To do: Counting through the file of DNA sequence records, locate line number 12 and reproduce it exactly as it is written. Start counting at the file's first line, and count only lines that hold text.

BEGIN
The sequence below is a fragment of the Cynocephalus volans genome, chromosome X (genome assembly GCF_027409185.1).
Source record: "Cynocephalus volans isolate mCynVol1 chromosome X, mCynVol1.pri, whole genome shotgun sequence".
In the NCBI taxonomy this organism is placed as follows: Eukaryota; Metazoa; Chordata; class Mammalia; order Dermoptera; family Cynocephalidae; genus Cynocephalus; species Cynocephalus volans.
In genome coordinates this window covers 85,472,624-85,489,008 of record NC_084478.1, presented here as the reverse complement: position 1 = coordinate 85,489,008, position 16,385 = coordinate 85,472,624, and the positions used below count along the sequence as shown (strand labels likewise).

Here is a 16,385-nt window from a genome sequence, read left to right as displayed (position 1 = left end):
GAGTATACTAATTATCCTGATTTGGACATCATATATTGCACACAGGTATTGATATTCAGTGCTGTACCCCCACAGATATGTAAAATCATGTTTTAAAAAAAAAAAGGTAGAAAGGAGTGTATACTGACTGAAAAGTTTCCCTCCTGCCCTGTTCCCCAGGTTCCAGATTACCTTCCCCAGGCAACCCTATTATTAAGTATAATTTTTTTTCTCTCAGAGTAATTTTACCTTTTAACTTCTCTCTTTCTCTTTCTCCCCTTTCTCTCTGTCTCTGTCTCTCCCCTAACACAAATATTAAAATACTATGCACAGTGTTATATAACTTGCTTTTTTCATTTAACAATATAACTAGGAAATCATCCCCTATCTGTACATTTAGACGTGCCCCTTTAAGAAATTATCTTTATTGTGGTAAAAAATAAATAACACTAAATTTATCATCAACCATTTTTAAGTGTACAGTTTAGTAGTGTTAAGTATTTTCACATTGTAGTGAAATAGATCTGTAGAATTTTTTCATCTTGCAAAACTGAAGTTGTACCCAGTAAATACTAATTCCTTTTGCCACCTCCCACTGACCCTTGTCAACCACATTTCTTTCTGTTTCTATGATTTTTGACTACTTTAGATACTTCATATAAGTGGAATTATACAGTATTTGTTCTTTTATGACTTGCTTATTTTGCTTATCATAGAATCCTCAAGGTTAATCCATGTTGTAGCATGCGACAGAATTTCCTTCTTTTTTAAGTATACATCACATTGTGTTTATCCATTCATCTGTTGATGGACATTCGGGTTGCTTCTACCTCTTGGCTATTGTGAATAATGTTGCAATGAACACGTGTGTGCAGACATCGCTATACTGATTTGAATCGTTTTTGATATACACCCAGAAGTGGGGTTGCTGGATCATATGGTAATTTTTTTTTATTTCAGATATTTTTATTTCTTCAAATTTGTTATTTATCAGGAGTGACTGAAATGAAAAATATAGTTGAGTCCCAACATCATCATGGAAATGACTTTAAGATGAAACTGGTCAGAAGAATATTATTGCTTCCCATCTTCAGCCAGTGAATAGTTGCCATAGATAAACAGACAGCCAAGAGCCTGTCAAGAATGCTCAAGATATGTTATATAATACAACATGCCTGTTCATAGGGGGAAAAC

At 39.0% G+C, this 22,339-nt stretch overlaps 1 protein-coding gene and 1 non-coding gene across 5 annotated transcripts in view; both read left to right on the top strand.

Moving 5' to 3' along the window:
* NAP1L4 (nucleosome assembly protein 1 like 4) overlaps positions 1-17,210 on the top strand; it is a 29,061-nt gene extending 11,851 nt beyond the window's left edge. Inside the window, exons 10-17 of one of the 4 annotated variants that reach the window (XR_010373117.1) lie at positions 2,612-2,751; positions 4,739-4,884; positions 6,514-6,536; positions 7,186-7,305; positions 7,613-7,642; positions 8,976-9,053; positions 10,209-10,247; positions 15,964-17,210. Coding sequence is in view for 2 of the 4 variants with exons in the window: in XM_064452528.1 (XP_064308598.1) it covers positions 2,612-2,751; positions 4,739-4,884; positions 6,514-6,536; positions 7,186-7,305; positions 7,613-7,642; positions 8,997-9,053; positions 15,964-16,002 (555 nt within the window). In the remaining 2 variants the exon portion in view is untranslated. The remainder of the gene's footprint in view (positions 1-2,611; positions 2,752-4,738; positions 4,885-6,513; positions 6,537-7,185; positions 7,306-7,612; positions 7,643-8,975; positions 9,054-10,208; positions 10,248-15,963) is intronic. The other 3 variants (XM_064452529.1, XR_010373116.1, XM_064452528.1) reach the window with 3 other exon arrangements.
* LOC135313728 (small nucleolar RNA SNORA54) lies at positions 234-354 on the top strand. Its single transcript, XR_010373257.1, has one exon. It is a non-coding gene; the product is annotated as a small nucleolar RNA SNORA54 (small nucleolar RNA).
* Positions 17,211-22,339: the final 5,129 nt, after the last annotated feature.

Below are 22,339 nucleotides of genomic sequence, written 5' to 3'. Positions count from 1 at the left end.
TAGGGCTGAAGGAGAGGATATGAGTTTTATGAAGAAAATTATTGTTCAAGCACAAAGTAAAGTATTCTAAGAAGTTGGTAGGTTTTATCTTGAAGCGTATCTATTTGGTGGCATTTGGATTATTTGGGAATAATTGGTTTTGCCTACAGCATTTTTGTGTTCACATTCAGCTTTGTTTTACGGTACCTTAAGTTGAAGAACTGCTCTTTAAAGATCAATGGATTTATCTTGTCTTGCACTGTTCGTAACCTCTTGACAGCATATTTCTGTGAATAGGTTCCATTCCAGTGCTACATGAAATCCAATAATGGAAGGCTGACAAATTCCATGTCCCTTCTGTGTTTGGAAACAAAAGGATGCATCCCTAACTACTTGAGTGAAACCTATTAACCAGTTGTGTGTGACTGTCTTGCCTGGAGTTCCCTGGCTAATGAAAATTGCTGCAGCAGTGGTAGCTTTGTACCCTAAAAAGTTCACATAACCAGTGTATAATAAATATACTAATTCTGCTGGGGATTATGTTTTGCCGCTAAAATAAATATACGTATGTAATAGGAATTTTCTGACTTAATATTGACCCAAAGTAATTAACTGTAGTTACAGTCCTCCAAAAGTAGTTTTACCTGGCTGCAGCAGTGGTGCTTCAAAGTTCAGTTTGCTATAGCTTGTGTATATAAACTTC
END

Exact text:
Below are 22,339 nucleotides of genomic sequence, written 5' to 3'. Positions count from 1 at the left end.